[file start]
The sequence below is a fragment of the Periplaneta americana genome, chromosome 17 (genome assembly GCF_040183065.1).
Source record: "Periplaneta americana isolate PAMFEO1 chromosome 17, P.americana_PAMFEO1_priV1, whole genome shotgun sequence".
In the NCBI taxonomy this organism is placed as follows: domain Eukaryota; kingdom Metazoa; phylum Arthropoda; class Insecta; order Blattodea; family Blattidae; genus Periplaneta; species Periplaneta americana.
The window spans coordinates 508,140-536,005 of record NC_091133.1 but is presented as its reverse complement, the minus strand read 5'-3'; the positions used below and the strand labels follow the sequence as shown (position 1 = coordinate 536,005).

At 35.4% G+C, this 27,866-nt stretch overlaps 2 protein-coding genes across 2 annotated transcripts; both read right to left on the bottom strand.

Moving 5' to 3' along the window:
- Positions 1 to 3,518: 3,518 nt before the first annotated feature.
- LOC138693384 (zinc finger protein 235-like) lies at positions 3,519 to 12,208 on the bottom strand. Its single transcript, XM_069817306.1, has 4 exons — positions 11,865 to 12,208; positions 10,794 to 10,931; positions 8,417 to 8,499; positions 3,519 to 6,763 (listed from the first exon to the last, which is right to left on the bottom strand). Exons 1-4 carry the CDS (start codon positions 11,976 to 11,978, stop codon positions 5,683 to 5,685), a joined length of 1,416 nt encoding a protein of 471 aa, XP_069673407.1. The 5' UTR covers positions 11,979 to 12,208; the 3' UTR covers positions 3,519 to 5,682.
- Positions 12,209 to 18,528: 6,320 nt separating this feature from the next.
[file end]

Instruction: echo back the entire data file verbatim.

The sequence below is a fragment of the Periplaneta americana genome, chromosome 17 (genome assembly GCF_040183065.1).
Source record: "Periplaneta americana isolate PAMFEO1 chromosome 17, P.americana_PAMFEO1_priV1, whole genome shotgun sequence".
In the NCBI taxonomy this organism is placed as follows: domain Eukaryota; kingdom Metazoa; phylum Arthropoda; class Insecta; order Blattodea; family Blattidae; genus Periplaneta; species Periplaneta americana.
The window spans coordinates 508,140-536,005 of record NC_091133.1 but is presented as its reverse complement, the minus strand read 5'-3'; the positions used below and the strand labels follow the sequence as shown (position 1 = coordinate 536,005).

At 35.4% G+C, this 27,866-nt stretch overlaps 2 protein-coding genes across 2 annotated transcripts; both read right to left on the bottom strand.

Moving 5' to 3' along the window:
- Positions 1 to 3,518: 3,518 nt before the first annotated feature.
- LOC138693384 (zinc finger protein 235-like) lies at positions 3,519 to 12,208 on the bottom strand. Its single transcript, XM_069817306.1, has 4 exons — positions 11,865 to 12,208; positions 10,794 to 10,931; positions 8,417 to 8,499; positions 3,519 to 6,763 (listed from the first exon to the last, which is right to left on the bottom strand). Exons 1-4 carry the CDS (start codon positions 11,976 to 11,978, stop codon positions 5,683 to 5,685), a joined length of 1,416 nt encoding a protein of 471 aa, XP_069673407.1. The 5' UTR covers positions 11,979 to 12,208; the 3' UTR covers positions 3,519 to 5,682.
- Positions 12,209 to 18,528: 6,320 nt separating this feature from the next.